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Am J Psychiatry 1963;119:721-728.
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Research Psychiatrist, National Institute of Mental Health, Bethesda, Md.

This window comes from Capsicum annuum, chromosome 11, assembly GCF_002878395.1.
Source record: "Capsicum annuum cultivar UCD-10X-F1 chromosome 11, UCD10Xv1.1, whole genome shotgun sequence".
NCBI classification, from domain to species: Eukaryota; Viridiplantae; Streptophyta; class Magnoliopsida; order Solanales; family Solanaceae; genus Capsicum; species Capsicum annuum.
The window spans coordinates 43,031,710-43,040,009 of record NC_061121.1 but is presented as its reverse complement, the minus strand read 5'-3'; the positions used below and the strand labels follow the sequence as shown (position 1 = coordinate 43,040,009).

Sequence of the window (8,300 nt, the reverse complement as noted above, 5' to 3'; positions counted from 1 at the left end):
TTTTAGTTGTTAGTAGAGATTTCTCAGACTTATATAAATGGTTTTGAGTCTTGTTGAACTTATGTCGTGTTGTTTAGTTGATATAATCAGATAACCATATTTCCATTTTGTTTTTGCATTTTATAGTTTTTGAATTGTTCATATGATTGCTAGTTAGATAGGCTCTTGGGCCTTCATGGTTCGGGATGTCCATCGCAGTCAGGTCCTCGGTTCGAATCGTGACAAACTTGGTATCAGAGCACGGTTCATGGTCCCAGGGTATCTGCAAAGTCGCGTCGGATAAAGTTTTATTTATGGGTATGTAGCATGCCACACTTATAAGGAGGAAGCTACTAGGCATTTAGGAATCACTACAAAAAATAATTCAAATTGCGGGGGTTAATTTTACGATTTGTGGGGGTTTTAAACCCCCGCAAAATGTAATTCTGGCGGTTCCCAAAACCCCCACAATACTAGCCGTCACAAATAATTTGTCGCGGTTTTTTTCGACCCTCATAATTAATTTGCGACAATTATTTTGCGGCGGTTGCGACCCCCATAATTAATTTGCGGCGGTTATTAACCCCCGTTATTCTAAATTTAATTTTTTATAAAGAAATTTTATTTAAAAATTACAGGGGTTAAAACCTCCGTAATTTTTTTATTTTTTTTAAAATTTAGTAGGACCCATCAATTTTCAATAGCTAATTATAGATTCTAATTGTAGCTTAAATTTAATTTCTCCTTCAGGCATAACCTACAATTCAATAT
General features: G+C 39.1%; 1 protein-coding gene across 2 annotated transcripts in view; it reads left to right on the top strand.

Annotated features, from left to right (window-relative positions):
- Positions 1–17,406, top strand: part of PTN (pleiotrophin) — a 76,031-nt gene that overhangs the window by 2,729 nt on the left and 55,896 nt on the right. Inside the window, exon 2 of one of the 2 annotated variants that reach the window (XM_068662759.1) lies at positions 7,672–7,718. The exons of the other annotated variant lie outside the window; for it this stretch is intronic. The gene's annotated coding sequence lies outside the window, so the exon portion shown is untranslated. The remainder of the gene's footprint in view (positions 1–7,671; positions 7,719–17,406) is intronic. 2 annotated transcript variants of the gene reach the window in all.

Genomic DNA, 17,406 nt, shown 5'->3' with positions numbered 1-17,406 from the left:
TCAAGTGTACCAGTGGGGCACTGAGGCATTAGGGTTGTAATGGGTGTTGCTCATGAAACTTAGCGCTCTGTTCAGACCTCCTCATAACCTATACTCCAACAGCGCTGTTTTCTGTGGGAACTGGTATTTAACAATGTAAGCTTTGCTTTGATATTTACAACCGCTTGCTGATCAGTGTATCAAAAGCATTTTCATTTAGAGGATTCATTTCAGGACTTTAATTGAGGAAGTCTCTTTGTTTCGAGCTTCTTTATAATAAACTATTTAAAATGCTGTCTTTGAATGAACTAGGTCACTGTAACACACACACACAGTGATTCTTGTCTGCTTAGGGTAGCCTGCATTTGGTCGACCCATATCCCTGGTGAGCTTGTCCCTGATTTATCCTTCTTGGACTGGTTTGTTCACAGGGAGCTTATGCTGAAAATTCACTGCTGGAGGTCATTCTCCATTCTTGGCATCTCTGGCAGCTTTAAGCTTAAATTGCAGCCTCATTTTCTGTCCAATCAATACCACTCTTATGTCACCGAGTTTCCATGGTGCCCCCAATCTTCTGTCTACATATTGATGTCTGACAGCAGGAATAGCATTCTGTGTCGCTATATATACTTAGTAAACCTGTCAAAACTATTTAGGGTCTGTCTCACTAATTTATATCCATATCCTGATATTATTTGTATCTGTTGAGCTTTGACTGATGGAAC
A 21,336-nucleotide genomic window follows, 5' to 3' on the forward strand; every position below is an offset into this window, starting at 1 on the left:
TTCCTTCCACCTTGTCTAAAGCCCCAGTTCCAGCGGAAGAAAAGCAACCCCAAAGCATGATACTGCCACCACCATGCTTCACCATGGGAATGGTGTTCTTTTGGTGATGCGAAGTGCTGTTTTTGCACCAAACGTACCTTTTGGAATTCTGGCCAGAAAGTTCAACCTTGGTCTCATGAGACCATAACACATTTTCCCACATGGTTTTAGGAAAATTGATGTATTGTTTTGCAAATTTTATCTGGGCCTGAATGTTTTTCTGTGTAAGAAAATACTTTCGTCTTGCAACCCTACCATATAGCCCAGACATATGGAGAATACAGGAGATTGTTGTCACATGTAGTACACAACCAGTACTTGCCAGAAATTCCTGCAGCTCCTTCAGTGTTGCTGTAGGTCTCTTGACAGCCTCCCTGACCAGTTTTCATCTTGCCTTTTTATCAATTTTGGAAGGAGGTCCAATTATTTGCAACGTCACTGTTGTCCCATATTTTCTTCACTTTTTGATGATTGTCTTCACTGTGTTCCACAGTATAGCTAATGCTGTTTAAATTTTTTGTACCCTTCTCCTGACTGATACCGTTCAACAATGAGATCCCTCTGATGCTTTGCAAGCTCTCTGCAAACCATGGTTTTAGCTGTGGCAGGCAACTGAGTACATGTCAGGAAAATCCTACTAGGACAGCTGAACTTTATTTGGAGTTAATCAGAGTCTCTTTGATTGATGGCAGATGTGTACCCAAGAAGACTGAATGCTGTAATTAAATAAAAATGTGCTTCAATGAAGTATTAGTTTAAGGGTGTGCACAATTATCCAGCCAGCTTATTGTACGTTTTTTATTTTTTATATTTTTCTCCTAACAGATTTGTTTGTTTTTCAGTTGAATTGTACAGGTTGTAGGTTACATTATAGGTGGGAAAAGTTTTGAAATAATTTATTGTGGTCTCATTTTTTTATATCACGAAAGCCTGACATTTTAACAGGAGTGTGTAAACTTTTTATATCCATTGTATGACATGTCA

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Old age is a period of rapid, profound and multiple changes of varying intensities, physiological and social, which influence subjective experience, behavior and adaptation. Characteristics possessed prior to old age modify the extent and the nature of these influences but do not fully account for the changes themselves. Clarification of the nature of these changes and their age-specificity is exceedingly difficult since chronological aging is imbedded in a matrix of many other factors ranging from social to physiological.In general this sample, as might have been expected from its selection for medical health and social competence, was quite different from other samples of aged reported previously. The belief, for example, that cerebral blood flow and oxygen consumption necessarily decrease as the consequence of chronological aging per se was not confirmed: rather it was found that when such changes did occur they were the probable result of arteriosclerosis. Although some EEG changes occurred, particularly a showing in peak frequency, they were minimal and again became marked largely in the presence of anteriosclerotic disease. Cognitive performance in this sample compared favorably with the young but the psychologists found evidence of some slowing in speed processes as a consequence of aging. Moreover, psychometric tests appeared unusually sensitive to the presence of minimal disease states including arteriosclerosis. Whether alteration in speed is an intrinsic process associated with aging and whether it is a centrally-occurring process may require further clarification. Environmental deficits, health status, arterial blood pressure, depression (and indirectly audition) were major factors that did influence both mean reaction time and a general speed factor which was extracted by means of a principal component analysis from the psychometric data.Social, personality, and health variables would therefore appear to be of considerable importance towards explaining the manifestations of aging. Indeed, it was very striking to us that in a population purposively biased in its selection for medical health and community-residence the powerful influences of these factors would still be revealed.It is a fundamental problem in geriatric medicine, including psychiatry, to determine how to extract aging from other factors producing overt manifestations of disturbance. It is of particular interest to the psychiatrist that disease, particularly arteriosclerosis, sensory deficits and social deprivation, has far-reaching effects; these findings are important both to evaluation and to the conduct of any treatment and care program(16). If arteriosclerosis should become preventable or reversible, for example, the entire façade of aging may change surprisingly.Our broad conclusion may be stated as follows: As a consequence of a careful multidisciplinary pilot study, we have found evidence to suggest that many manifestations heretofore associated with aging per se reflect instead medical illness, personality variables, and social-cultural effects. It is hoped that future research may further disentangle the contributions of disease, social losses, pre-existent personality, so that we may know more clearly what changes should be regarded as age-specific. Indeed, various types of investigations, complementing one another, would be useful. Intensive studies, involving frequent contact over considerable periods of time, based upon the growing personal relationship between the investigator and the older person, would contribute to our understanding of the subjective experience of aging and approaching death(16, 17). Longitudinal studies, of course, would enhance our opportunities of classifying changes as to whether they are age-specific, diseaselinked etc. Our own follow-up, after 5 years, is nearly complete and added new dimensions, notably data pertinent to mortality and survival(2). If we can get behind the façade of chronological aging we open up the possibility of modification through both prevention and treatment. In our lifetime (if at all) it is not likely that the inexorable processes of aging will be amenable to human intervention but it cannot be too greatly emphasized that it is necessary to be able to recognize those factors which are open to change.

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